What has been your most enjoyable story to write so far?
That’s really hard! I have loved aspects of all of them, and ‘Across The Divide’ is very important to me, but so are ‘Dog Ears’ and ‘Girl with a White Dog’. I had a lot of fun writing Anna in ‘Dog Ears’ because she is so funny and optimistic in spite of everything, and I enjoyed putting my dog Timmy in a starring role and doing little doodles. I am proud of my bird illustrations in ‘Across The Divide’ and I am really enjoying writing a series of books for 7-9 year olds called ‘The Magical Kingdom of Birds’, working with the illustrator Rosie Butcher. I love writing the Lucy books and all my picture books and working with wonderful illustrators. I am a very lucky writer - as I have enjoyed all my books!
For our young writers who have created their own stories, what 3 tips would you give them when deciding on the title for their work?
1) I have to admit I am not very good at titles and nearly always gets lots of advice and often change my mind. Sometimes the publisher loves my book but not the title and changes it! So I would say don’t worry if you write a story with one title and have to change it at the end! You can have fun making up your first title - and sometimes just writing a random title out of the blue without worrying too much like ‘the mouse who hated marmite’ (I just made that up!) can give you inspiration to write the story, even if you change it to, for example, “Martin, the marmite-hating mouse’ at the end!
2) Sometimes the title comes after you have written the book and is already hidden in the text - there might be a phrase you use, which sums up the story, or a theme you didn’t know was there until you finished what you were writing. Writers can be surprised by what they have written - and also can write and re-write the same book many times before it is good enough - and in one of those re-writes a title may pop out!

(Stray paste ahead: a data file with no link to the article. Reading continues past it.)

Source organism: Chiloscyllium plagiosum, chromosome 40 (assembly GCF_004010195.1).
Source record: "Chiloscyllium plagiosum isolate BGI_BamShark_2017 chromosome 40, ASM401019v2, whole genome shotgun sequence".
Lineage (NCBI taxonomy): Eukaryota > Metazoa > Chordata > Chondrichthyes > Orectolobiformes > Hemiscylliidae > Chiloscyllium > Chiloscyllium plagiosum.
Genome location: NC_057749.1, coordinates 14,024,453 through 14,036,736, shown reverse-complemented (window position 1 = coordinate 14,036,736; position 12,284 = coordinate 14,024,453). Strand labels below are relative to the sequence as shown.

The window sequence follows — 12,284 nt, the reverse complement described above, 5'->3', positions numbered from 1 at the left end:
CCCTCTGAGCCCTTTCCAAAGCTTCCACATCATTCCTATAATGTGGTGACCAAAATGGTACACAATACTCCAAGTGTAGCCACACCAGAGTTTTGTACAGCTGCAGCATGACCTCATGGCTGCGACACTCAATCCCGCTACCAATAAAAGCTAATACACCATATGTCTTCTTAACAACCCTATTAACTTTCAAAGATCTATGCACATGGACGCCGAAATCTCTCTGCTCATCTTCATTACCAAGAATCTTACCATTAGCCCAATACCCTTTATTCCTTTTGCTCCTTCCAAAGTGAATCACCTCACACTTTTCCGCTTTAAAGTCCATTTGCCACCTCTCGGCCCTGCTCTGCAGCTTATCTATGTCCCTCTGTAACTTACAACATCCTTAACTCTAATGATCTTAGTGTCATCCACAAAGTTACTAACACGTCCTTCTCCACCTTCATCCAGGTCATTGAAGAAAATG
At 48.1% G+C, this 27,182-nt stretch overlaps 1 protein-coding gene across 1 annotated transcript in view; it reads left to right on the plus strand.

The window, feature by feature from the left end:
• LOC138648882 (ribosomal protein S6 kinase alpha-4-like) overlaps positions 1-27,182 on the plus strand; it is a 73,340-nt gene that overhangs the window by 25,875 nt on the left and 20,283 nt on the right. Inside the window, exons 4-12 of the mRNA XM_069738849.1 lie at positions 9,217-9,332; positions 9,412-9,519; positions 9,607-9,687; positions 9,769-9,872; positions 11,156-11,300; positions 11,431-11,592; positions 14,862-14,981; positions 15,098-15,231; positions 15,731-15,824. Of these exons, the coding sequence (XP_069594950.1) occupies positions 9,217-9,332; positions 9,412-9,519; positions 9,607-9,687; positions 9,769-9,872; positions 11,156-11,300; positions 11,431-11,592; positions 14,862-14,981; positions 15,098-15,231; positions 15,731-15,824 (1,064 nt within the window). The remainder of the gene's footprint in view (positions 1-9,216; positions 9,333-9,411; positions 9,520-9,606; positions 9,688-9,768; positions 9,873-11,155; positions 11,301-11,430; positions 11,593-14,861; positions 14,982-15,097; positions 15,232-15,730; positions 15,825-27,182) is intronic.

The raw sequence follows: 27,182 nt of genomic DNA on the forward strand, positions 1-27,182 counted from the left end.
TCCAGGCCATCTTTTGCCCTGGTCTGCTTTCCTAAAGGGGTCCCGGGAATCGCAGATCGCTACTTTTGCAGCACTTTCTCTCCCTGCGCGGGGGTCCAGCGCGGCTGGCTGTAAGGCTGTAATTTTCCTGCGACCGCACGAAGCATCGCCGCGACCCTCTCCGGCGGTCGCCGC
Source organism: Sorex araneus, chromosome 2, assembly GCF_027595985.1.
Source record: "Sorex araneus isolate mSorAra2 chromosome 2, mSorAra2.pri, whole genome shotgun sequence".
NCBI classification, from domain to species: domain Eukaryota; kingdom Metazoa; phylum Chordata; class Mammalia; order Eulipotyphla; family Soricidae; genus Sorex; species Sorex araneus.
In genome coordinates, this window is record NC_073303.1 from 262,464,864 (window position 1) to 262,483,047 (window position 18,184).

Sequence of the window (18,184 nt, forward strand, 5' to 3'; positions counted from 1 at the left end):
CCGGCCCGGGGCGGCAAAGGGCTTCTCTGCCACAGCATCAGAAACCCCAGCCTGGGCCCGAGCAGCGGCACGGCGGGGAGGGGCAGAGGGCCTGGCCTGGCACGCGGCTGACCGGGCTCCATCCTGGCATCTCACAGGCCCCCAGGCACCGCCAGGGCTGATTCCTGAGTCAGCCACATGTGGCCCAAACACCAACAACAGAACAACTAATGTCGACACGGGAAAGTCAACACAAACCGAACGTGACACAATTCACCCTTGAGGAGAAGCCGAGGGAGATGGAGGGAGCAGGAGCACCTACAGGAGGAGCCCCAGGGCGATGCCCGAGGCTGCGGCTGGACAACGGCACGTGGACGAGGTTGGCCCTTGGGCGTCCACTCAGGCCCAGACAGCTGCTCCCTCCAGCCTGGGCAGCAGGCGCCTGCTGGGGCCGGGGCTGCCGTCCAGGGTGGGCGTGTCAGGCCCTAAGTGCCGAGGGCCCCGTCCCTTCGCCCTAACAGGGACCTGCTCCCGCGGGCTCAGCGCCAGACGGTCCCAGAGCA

3) Sometimes a simple title describing a character in the book works, like ‘Girl with a White Dog’ - it is simple and doesn’t give too much away but it makes the reader wonder who is or was that girl and dog? It is also a good title to illustrate, and book covers do matter!
Other than encouraging the reader to fight for what they believe in, is there any other message that you hope for the reader to take from ‘Across The Divide’?
I hope meeting all the different characters now, and in 1916, helps readers realise that there are many different ways to be brave and true to ourselves, and that we can respect other people’s standpoints without compromising our own ones. I hope, as in ‘Girl with a White Dog’, it encourages readers to learn from history but also check who is writing the history books, and who is telling the stories in the news now, and to ask why and for what reasons certain stories are told and certain others are not, and how these can work for good or for bad. I hope it helps readers understand people’s motivations and to not fear people whose religion is important to them. And I hope they want to visit Lindisfarne and love seeing the birds as much as I do!